Earl Gray

Earl Gray
"You can argue with me but, in the end, you'll have to face that fact that you're arguing with a squirrel." - Earl Gray

Tuesday, July 12, 2016

Information Logistics

     Have you ever wanted to perform a speech, poem or presentation in a natural, authentic and engaging voice and manner?  What is the fastest way to master this passage?  In one form or another, Information Logistics is becoming a key concern everywhere from stages to politics to board rooms--anywhere that values precise verbage and public performance.

     Please take a moment to listen to this song a time or two (and, yes, there will be a test later):

     Squirrels don't have very good memories.  This, paradoxically, explains our fascination with poems--things that facilitate something we can do only with great difficulty. 

     Information Logistics or "InfoLoge" (pronounced "Info Lodge") involves putting precise, context sensitive data into our hands in a timely, compact and unobtrusive manner without our having to request it.  Instant mnemonics, if you will.  The goal is to make a performer seem comfortable with imparting information.  Think of an advisor to Julia Louis-Dreyfus in "Veep" or Téa Leoni in Madam Secretary" whispering (lest the visiting dignitary be affronted by her need for such a reminder) into her ear the names and quirks of the people she's meeting at a party or welcoming line.  Poorer examples might include:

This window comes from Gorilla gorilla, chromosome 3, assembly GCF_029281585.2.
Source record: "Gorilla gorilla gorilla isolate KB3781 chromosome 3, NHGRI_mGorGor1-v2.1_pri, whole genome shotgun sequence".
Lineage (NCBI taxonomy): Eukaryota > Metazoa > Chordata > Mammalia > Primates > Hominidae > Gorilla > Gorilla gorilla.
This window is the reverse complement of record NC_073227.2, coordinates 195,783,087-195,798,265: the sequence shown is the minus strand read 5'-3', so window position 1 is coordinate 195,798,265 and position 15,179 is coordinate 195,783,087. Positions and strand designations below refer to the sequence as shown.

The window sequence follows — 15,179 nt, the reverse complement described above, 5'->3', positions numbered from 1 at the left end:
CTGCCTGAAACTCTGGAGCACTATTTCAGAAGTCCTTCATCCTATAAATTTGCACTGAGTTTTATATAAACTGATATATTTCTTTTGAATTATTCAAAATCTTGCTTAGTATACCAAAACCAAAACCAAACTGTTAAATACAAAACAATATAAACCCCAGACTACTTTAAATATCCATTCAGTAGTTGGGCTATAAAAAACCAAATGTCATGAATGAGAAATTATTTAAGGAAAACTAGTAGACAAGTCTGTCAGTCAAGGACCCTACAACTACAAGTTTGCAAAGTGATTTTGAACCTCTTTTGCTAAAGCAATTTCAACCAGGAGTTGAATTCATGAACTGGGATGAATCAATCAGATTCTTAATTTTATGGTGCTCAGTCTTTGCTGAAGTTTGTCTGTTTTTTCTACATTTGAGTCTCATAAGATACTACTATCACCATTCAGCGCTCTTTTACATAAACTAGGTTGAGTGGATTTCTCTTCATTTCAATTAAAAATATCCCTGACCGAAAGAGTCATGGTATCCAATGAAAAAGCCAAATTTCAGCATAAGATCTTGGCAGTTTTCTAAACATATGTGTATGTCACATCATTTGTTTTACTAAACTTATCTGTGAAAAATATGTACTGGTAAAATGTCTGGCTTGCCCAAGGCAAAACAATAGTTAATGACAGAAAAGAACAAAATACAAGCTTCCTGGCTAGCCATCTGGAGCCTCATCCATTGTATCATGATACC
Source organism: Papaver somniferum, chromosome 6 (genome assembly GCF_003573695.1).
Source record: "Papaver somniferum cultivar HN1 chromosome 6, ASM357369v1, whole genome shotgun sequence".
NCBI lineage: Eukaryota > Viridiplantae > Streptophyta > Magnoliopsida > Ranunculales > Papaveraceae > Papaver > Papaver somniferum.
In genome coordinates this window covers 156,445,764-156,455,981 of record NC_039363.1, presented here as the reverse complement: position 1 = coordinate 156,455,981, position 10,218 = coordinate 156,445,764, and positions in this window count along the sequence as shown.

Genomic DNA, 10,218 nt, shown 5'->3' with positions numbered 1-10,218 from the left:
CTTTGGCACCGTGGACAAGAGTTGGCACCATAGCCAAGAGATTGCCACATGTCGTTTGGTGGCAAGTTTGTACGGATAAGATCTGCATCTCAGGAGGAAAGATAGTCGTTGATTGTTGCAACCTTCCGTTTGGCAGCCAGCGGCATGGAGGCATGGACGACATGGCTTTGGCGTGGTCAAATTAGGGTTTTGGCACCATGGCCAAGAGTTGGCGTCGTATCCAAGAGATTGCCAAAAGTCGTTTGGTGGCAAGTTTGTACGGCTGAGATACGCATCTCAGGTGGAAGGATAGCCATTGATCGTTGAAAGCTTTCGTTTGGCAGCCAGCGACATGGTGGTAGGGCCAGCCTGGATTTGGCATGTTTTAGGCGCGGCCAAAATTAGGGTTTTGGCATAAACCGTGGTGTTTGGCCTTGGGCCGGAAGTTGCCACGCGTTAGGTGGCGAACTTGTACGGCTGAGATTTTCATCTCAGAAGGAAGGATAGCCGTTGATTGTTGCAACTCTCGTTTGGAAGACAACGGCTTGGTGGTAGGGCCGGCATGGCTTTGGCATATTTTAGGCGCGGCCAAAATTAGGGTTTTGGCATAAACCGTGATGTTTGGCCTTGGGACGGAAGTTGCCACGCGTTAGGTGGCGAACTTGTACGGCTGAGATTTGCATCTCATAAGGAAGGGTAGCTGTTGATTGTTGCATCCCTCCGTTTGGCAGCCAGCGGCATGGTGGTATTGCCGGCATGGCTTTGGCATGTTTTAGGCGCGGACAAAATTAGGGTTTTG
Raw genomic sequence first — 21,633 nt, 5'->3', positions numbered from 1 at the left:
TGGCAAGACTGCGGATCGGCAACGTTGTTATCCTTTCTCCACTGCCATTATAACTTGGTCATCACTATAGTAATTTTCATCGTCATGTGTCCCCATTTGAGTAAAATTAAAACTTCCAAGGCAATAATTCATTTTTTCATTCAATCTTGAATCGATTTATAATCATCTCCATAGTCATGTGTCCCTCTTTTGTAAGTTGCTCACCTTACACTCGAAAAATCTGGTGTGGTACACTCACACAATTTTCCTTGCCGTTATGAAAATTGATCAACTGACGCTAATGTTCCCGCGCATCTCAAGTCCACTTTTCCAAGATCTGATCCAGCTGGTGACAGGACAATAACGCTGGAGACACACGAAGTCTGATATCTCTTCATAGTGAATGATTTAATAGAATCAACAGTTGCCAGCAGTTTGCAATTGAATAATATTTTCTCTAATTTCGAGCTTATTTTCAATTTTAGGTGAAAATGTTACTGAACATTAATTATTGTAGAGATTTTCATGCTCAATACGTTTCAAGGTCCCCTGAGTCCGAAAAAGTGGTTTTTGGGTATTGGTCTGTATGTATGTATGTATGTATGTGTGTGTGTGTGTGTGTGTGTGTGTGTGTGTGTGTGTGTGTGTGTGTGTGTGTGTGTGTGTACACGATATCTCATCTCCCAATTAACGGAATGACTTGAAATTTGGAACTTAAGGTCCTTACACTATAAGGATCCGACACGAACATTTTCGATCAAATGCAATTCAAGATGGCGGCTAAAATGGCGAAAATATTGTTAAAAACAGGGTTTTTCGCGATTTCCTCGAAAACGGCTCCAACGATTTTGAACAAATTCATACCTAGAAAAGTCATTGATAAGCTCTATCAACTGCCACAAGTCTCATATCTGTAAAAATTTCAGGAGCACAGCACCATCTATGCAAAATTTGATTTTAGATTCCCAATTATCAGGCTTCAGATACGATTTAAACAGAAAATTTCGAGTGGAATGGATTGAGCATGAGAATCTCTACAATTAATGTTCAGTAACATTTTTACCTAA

1.  A web search engine, as in a cell phone or tablet.  No time for queries!

2.  A teleprompter.  We need precise snippets, not the whole spiel.

3.  A word cloud, flash cards or point form notes.  We're getting closer, but we need to find a raindrop rather than an unorganized cluster.  We need to coordinate and personalize that cluster.  Indeed, we need to choreograph and stage it.